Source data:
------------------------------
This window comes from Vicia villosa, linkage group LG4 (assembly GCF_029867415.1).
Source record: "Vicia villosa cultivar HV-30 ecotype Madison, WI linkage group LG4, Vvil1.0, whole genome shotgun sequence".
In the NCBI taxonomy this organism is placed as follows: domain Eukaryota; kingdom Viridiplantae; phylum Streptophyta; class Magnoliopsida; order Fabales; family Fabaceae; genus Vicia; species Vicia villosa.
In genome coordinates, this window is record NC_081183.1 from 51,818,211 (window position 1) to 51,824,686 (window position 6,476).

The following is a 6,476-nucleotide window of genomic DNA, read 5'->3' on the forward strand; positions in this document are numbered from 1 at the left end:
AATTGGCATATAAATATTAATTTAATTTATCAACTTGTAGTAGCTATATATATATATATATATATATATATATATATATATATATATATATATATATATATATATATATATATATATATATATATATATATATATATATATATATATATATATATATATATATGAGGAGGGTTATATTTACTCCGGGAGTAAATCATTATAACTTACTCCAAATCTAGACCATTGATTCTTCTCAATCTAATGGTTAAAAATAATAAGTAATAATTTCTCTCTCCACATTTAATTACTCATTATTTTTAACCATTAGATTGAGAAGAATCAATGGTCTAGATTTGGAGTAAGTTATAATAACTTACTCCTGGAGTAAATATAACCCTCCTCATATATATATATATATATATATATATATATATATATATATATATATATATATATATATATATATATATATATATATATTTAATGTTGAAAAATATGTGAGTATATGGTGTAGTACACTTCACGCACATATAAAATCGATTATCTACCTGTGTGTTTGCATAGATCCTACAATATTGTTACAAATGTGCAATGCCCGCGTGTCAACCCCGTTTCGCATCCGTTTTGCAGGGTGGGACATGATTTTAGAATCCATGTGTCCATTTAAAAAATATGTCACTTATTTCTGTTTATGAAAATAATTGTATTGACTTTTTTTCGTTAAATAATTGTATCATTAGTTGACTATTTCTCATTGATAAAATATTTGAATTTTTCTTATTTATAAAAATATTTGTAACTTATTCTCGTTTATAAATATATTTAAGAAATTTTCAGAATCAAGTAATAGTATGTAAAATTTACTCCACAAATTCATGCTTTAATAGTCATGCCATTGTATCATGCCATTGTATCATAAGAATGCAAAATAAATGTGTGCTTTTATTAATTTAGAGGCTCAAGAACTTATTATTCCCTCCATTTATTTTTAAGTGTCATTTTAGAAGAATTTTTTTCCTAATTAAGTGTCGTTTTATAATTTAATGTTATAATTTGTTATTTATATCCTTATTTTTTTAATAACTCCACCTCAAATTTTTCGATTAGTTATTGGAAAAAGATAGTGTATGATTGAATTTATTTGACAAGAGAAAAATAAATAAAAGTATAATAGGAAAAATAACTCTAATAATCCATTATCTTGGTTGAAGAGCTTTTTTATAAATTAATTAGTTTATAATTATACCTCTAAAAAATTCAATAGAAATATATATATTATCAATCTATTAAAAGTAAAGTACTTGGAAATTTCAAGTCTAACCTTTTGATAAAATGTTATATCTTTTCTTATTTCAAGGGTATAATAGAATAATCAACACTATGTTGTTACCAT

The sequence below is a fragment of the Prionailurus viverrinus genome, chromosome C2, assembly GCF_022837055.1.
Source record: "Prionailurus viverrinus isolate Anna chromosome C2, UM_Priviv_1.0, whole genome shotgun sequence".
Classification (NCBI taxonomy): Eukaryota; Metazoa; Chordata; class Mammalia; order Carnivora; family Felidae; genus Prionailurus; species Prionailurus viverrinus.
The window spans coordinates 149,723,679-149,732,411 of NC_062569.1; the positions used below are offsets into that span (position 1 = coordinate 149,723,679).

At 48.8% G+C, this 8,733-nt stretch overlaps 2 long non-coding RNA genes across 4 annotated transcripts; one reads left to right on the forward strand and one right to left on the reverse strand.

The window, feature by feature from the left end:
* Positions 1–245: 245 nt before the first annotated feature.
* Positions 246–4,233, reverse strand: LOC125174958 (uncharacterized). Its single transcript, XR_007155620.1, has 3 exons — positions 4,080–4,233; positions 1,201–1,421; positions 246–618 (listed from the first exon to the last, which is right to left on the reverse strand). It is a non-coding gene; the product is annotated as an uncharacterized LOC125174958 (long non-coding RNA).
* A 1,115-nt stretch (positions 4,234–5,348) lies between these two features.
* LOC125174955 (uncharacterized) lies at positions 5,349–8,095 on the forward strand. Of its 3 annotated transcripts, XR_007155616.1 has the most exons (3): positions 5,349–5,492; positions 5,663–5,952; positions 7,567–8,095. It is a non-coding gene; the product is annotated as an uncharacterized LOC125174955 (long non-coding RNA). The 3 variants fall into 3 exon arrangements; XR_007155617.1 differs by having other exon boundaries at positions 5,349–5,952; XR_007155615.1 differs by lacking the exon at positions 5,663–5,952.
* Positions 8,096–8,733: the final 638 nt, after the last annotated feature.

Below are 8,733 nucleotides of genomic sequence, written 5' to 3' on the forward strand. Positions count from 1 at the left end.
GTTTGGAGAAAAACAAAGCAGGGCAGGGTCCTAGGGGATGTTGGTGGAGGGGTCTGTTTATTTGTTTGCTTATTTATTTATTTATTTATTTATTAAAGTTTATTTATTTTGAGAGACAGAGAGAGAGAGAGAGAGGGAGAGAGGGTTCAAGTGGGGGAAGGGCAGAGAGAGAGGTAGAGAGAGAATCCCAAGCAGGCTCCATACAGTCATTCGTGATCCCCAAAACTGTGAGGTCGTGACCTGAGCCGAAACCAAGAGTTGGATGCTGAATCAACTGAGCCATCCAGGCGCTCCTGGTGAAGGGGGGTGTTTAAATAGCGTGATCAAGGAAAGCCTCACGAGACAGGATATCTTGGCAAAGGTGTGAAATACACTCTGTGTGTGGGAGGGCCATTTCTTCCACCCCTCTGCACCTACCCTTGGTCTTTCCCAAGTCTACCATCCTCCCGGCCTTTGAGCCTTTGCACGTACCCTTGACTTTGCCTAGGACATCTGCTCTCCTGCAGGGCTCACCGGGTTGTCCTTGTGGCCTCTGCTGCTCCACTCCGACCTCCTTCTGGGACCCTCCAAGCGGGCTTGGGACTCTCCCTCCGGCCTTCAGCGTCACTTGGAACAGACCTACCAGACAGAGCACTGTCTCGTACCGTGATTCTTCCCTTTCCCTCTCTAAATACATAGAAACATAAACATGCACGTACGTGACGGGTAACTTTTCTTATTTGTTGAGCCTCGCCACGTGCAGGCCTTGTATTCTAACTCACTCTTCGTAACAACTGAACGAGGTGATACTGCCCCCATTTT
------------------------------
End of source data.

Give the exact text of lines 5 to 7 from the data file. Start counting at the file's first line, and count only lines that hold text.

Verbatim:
The following is a 6,476-nucleotide window of genomic DNA, read 5'->3' on the forward strand; positions in this document are numbered from 1 at the left end:
AATTGGCATATAAATATTAATTTAATTTATCAACTTGTAGTAGCTATATATATATATATATATATATATATATATATATATATATATATATATATATATATATATATATATATATATATATATATATATATATATATATATATATATATATATATATATATATGAGGAGGGTTATATTTACTCCGGGAGTAAATCATTATAACTTACTCCAAATCTAGACCATTGATTCTTCTCAATCTAATGGTTAAAAATAATAAGTAATAATTTCTCTCTCCACATTTAATTACTCATTATTTTTAACCATTAGATTGAGAAGAATCAATGGTCTAGATTTGGAGTAAGTTATAATAACTTACTCCTGGAGTAAATATAACCCTCCTCATATATATATATATATATATATATATATATATATATATATATATATATATATATATATATATATATATATATATATATTTAATGTTGAAAAATATGTGAGTATATGGTGTAGTACACTTCACGCACATATAAAATCGATTATCTACCTGTGTGTTTGCATAGATCCTACAATATTGTTACAAATGTGCAATGCCCGCGTGTCAACCCCGTTTCGCATCCGTTTTGCAGGGTGGGACATGATTTTAGAATCCATGTGTCCATTTAAAAAATATGTCACTTATTTCTGTTTATGAAAATAATTGTATTGACTTTTTTTCGTTAAATAATTGTATCATTAGTTGACTATTTCTCATTGATAAAATATTTGAATTTTTCTTATTTATAAAAATATTTGTAACTTATTCTCGTTTATAAATATATTTAAGAAATTTTCAGAATCAAGTAATAGTATGTAAAATTTACTCCACAAATTCATGCTTTAATAGTCATGCCATTGTATCATGCCATTGTATCATAAGAATGCAAAATAAATGTGTGCTTTTATTAATTTAGAGGCTCAAGAACTTATTATTCCCTCCATTTATTTTTAAGTGTCATTTTAGAAGAATTTTTTTCCTAATTAAGTGTCGTTTTATAATTTAATGTTATAATTTGTTATTTATATCCTTATTTTTTTAATAACTCCACCTCAAATTTTTCGATTAGTTATTGGAAAAAGATAGTGTATGATTGAATTTATTTGACAAGAGAAAAATAAATAAAAGTATAATAGGAAAAATAACTCTAATAATCCATTATCTTGGTTGAAGAGCTTTTTTATAAATTAATTAGTTTATAATTATACCTCTAAAAAATTCAATAGAAATATATATATTATCAATCTATTAAAAGTAAAGTACTTGGAAATTTCAAGTCTAACCTTTTGATAAAATGTTATATCTTTTCTTATTTCAAGGGTATAATAGAATAATCAACACTATGTTGTTACCAT

The sequence below is a fragment of the Prionailurus viverrinus genome, chromosome C2, assembly GCF_022837055.1.